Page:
In the medical context, it hardly needs to be said, efforts to single out certain races for special or different treatment can have perverse consequences whether the intent is pure or not. Even noble and successful efforts along these lines inevitably raise the question: if a certain course of treatment or care benefits racial minorities, why not increase the use of or access to that treatment or care among other groups?
For example, SCAN Health Plan, a not-for-profit Medicare Advantage plan with members in California, Arizona, and Nevada, noticed racial disparities in how often members took cholesterol and diabetes medications. The gaps were modest. For example, 86 percent of white members took their medications as prescribed, compared to 84 percent of Hispanics and 81 percent of Blacks. Nevertheless, over the course of eighteen months, SCAN Health Plan initiated incentives to close that gap, which it did by 35 percent.
The company tied senior executives’ bonuses to closing that gap, hired “more than 15 Black and Hispanic care navigators and pharmacists,” held cultural bias training, and prioritized vendor contracts which would increase targeted “outreach to members,” among other things. In all, SCAN Health Plan estimates that it spent “close to $1 million” on the effort.
Even if we stipulate that SCAN Health Plan’s efforts directly caused the change, it raises questions that go to the heart of this request for information. If the health and care of the 14 percent of white members who do not take their medications as prescribed is not less important than the lives of racial minorities, why did this effort only target minorities, instead of targeting all individuals who did not take medications as prescribed? Surely, there are efforts SCAN Health Plan could have taken, including the efforts they did take, which would have closed that gap too.
And, because all choices involve trade-offs, was $1 million worth spending on a program which modestly closed an already modest racial gap as compared to other health initiatives the Plan could have taken which did not target some racial groups over others?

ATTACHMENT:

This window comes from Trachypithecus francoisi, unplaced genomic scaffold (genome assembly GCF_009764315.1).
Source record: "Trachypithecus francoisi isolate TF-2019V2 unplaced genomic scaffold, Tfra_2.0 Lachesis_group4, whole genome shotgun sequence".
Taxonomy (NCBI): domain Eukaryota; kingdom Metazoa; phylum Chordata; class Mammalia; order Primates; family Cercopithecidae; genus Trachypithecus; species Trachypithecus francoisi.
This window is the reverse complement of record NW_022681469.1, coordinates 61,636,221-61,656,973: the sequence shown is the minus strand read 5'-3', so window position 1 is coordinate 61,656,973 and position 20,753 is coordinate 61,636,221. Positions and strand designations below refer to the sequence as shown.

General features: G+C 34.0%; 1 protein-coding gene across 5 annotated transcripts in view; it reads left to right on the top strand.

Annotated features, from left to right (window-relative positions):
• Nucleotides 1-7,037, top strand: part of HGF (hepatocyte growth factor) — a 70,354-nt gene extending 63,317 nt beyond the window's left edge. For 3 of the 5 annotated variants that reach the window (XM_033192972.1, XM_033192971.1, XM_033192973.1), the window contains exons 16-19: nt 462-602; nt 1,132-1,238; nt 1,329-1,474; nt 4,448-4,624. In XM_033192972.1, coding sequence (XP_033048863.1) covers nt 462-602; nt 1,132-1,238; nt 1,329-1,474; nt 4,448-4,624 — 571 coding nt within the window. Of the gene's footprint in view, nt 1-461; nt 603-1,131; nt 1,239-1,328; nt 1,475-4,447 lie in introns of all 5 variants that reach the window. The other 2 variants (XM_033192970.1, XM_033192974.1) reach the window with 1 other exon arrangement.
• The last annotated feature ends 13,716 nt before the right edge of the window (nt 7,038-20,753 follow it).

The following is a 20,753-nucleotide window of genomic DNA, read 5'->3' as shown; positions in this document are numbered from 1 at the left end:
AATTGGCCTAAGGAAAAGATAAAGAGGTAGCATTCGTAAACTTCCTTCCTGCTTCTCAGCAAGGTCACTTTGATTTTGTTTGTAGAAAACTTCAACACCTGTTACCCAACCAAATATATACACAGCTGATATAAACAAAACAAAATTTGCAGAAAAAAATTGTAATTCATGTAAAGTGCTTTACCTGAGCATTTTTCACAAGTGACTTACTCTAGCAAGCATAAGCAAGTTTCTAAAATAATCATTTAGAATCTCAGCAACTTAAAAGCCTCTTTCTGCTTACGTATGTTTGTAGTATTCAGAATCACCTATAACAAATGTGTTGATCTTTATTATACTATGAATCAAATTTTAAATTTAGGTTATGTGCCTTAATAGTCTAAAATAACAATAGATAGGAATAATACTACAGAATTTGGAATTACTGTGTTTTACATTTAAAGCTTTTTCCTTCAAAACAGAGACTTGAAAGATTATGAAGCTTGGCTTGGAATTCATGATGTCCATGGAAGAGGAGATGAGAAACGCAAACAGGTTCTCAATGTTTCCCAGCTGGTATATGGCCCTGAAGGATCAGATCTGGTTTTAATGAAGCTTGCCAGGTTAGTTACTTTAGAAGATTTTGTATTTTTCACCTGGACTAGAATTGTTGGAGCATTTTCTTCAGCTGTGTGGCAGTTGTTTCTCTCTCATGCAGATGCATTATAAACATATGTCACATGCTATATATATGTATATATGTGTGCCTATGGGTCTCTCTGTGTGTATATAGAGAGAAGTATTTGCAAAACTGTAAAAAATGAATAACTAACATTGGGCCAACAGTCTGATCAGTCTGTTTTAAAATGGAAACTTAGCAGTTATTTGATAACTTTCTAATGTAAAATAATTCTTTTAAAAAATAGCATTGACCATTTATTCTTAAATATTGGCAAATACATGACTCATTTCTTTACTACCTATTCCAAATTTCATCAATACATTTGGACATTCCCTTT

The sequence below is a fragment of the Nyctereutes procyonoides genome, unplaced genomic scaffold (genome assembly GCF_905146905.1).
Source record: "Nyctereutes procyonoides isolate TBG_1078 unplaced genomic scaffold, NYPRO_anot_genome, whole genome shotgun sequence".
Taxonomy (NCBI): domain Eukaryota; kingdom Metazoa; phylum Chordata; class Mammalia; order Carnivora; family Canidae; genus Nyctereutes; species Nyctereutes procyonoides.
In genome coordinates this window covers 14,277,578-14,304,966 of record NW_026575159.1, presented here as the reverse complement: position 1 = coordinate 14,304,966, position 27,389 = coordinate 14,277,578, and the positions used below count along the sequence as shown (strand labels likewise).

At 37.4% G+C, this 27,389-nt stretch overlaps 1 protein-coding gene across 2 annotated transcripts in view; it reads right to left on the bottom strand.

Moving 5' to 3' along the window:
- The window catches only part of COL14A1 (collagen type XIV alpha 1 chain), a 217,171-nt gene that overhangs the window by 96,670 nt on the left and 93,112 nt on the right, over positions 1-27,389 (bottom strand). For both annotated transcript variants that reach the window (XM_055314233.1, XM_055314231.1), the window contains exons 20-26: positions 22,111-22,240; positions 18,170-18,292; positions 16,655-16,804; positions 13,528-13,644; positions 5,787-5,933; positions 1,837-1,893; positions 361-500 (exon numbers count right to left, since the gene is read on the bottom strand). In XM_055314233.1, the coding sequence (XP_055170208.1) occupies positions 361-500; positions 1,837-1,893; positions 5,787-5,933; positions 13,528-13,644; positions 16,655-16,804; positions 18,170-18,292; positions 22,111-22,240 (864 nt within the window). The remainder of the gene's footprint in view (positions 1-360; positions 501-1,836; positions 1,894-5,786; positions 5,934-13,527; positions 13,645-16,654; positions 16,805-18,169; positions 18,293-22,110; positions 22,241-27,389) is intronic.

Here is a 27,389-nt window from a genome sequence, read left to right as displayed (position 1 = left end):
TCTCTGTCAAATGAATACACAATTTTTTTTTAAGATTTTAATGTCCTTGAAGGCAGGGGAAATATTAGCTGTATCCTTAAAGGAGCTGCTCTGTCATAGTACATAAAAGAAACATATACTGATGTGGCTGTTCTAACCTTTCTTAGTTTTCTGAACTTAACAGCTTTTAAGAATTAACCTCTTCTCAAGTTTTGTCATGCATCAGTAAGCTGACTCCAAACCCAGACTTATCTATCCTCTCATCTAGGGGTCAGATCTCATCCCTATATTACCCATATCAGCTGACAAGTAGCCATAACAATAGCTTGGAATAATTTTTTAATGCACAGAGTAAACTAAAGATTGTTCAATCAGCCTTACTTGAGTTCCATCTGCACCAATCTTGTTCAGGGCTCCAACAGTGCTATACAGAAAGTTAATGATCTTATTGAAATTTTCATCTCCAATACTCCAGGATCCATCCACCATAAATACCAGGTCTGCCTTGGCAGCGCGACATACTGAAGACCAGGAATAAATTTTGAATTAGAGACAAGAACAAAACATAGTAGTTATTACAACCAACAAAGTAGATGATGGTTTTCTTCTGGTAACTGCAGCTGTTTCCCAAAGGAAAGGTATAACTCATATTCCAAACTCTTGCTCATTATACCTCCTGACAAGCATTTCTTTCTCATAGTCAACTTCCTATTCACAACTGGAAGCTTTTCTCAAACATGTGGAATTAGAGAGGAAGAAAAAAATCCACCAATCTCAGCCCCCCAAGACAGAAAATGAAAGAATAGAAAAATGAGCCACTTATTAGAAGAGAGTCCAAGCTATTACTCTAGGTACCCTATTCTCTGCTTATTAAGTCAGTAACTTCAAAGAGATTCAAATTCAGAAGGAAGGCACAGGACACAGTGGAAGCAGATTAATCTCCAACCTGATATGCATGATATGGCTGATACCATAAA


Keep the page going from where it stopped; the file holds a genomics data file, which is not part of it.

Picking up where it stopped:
This road leads to a dark place—one in which some Americans receive more care and attention than others. That is acceptable in a triage situation, in which some patients have conditions of different urgencies. It is unacceptable when the level of care and attention is only being determined by the color of the patient’s skin. It is racial discrimination and it has no place in medicine.
Instead, Do No Harm adheres to a succinct, now fifteen-year old formulation of Supreme Court Chief Justice John Roberts’: the “way to stop discrimination on the basis of race is to stop discriminating on the basis of race.”
To the extent racial discrimination persists in medicine, Do No Harm condemns it as a grotesque and inexcusable violation of the professional standards to which we hold ourselves. The solution, in the provision of coverage through Medicare Advantage or any other context in health care, is to enforce those standards. That is a core principle of our organization and the genesis of our founding.
Again, we appreciate the opportunity to provide this comment.
Stanley Goldfarb, MD
Chairman, Board of Directors
Do No Harm